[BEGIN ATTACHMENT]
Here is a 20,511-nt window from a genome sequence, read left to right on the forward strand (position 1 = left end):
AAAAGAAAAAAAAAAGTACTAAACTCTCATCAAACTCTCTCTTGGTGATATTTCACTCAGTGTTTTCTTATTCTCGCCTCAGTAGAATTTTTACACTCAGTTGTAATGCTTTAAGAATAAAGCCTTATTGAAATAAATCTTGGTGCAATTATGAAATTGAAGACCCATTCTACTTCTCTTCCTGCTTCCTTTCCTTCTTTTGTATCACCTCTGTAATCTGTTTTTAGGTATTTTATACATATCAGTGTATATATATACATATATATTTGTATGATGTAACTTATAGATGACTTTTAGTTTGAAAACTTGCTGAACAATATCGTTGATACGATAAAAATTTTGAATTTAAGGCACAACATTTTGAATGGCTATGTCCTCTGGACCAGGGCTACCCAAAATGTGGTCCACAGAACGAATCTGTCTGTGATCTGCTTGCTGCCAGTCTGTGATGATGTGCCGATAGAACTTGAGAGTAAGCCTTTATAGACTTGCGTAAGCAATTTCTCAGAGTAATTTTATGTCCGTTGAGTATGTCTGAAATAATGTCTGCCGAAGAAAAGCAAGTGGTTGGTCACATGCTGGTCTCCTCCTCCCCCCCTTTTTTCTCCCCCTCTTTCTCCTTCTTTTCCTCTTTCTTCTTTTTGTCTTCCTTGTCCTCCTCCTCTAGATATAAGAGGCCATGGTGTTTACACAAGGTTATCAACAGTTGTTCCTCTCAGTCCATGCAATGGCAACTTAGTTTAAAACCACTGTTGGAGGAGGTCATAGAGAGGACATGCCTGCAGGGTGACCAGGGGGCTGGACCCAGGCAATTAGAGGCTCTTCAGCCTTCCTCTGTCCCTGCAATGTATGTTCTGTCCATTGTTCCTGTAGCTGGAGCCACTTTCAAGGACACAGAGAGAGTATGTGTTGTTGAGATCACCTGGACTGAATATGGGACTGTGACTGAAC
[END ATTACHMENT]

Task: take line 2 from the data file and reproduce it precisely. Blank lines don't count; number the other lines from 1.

AAAAGAAAAAAAAAAGTACTAAACTCTCATCAAACTCTCTCTTGGTGATATTTCACTCAGTGTTTTCTTATTCTCGCCTCAGTAGAATTTTTACACTCAGTTGTAATGCTTTAAGAATAAAGCCTTATTGAAATAAATCTTGGTGCAATTATGAAATTGAAGACCCATTCTACTTCTCTTCCTGCTTCCTTTCCTTCTTTTGTATCACCTCTGTAATCTGTTTTTAGGTATTTTATACATATCAGTGTATATATATACATATATATTTGTATGATGTAACTTATAGATGACTTTTAGTTTGAAAACTTGCTGAACAATATCGTTGATACGATAAAAATTTTGAATTTAAGGCACAACATTTTGAATGGCTATGTCCTCTGGACCAGGGCTACCCAAAATGTGGTCCACAGAACGAATCTGTCTGTGATCTGCTTGCTGCCAGTCTGTGATGATGTGCCGATAGAACTTGAGAGTAAGCCTTTATAGACTTGCGTAAGCAATTTCTCAGAGTAATTTTATGTCCGTTGAGTATGTCTGAAATAATGTCTGCCGAAGAAAAGCAAGTGGTTGGTCACATGCTGGTCTCCTCCTCCCCCCCTTTTTTCTCCCCCTCTTTCTCCTTCTTTTCCTCTTTCTTCTTTTTGTCTTCCTTGTCCTCCTCCTCTAGATATAAGAGGCCATGGTGTTTACACAAGGTTATCAACAGTTGTTCCTCTCAGTCCATGCAATGGCAACTTAGTTTAAAACCACTGTTGGAGGAGGTCATAGAGAGGACATGCCTGCAGGGTGACCAGGGGGCTGGACCCAGGCAATTAGAGGCTCTTCAGCCTTCCTCTGTCCCTGCAATGTATGTTCTGTCCATTGTTCCTGTAGCTGGAGCCACTTTCAAGGACACAGAGAGAGTATGTGTTGTTGAGATCACCTGGACTGAATATGGGACTGTGACTGAAC